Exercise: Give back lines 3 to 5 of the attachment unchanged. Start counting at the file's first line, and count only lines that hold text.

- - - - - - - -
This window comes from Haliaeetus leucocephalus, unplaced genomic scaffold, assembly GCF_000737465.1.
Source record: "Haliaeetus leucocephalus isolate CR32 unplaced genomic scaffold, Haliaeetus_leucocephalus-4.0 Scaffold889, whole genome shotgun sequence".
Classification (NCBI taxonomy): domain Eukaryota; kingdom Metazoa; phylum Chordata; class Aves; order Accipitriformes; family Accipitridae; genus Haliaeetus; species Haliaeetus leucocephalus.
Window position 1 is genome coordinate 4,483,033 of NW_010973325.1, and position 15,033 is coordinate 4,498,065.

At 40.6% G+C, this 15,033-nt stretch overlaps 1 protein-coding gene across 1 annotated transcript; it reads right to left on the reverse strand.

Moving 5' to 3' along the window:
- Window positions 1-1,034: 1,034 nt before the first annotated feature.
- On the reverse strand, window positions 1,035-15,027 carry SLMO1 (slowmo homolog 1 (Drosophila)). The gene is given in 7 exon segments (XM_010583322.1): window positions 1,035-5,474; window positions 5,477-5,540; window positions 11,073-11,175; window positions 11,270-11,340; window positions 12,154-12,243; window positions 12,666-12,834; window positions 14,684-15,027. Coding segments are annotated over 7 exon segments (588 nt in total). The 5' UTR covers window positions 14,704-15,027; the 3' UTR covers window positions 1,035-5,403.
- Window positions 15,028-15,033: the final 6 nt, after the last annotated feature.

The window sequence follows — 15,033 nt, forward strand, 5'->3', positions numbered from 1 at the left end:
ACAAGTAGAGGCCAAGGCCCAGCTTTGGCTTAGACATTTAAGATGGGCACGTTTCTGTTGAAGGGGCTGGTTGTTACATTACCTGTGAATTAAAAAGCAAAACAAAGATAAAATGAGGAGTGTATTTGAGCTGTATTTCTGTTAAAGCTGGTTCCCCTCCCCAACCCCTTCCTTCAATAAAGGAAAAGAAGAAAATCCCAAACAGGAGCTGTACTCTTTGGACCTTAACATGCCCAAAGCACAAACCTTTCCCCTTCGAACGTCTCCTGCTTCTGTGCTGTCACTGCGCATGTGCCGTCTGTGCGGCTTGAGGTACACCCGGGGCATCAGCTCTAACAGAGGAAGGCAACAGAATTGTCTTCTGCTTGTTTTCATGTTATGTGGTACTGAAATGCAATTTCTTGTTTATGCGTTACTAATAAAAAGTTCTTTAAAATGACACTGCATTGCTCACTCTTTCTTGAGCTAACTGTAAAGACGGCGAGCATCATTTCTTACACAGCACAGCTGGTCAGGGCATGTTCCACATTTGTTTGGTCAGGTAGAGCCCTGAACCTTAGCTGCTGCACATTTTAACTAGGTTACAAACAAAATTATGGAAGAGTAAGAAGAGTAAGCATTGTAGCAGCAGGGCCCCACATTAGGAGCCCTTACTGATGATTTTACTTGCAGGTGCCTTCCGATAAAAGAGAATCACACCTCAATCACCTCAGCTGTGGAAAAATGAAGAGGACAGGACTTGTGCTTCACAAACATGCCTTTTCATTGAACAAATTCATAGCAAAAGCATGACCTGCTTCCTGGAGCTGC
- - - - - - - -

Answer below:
Classification (NCBI taxonomy): domain Eukaryota; kingdom Metazoa; phylum Chordata; class Aves; order Accipitriformes; family Accipitridae; genus Haliaeetus; species Haliaeetus leucocephalus.
Window position 1 is genome coordinate 4,483,033 of NW_010973325.1, and position 15,033 is coordinate 4,498,065.

At 40.6% G+C, this 15,033-nt stretch overlaps 1 protein-coding gene across 1 annotated transcript; it reads right to left on the reverse strand.